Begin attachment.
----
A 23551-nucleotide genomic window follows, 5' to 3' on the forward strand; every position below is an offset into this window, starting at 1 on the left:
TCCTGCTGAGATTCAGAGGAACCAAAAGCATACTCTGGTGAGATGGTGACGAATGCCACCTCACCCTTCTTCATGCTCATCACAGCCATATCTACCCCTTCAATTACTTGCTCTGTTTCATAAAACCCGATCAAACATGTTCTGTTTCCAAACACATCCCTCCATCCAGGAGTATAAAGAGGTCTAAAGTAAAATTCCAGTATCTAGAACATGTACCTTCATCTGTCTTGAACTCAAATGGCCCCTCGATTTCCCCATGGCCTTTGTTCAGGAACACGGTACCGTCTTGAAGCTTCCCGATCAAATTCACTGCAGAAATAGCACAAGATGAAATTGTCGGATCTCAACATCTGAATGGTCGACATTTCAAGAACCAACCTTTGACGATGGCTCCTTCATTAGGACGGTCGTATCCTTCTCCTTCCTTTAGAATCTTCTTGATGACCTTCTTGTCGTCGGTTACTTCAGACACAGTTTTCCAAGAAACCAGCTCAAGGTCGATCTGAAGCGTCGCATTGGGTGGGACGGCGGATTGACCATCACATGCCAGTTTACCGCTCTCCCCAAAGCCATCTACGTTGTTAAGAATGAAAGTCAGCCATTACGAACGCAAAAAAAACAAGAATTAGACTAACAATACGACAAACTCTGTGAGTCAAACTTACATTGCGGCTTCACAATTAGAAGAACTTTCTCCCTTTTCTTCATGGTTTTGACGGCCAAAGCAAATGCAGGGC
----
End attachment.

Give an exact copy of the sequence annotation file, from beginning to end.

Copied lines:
A 23551-nucleotide genomic window follows, 5' to 3' on the forward strand; every position below is an offset into this window, starting at 1 on the left:
TCCTGCTGAGATTCAGAGGAACCAAAAGCATACTCTGGTGAGATGGTGACGAATGCCACCTCACCCTTCTTCATGCTCATCACAGCCATATCTACCCCTTCAATTACTTGCTCTGTTTCATAAAACCCGATCAAACATGTTCTGTTTCCAAACACATCCCTCCATCCAGGAGTATAAAGAGGTCTAAAGTAAAATTCCAGTATCTAGAACATGTACCTTCATCTGTCTTGAACTCAAATGGCCCCTCGATTTCCCCATGGCCTTTGTTCAGGAACACGGTACCGTCTTGAAGCTTCCCGATCAAATTCACTGCAGAAATAGCACAAGATGAAATTGTCGGATCTCAACATCTGAATGGTCGACATTTCAAGAACCAACCTTTGACGATGGCTCCTTCATTAGGACGGTCGTATCCTTCTCCTTCCTTTAGAATCTTCTTGATGACCTTCTTGTCGTCGGTTACTTCAGACACAGTTTTCCAAGAAACCAGCTCAAGGTCGATCTGAAGCGTCGCATTGGGTGGGACGGCGGATTGACCATCACATGCCAGTTTACCGCTCTCCCCAAAGCCATCTACGTTGTTAAGAATGAAAGTCAGCCATTACGAACGCAAAAAAAACAAGAATTAGACTAACAATACGACAAACTCTGTGAGTCAAACTTACATTGCGGCTTCACAATTAGAAGAACTTTCTCCCTTTTCTTCATGGTTTTGACGGCCAAAGCAAATGCAGGGC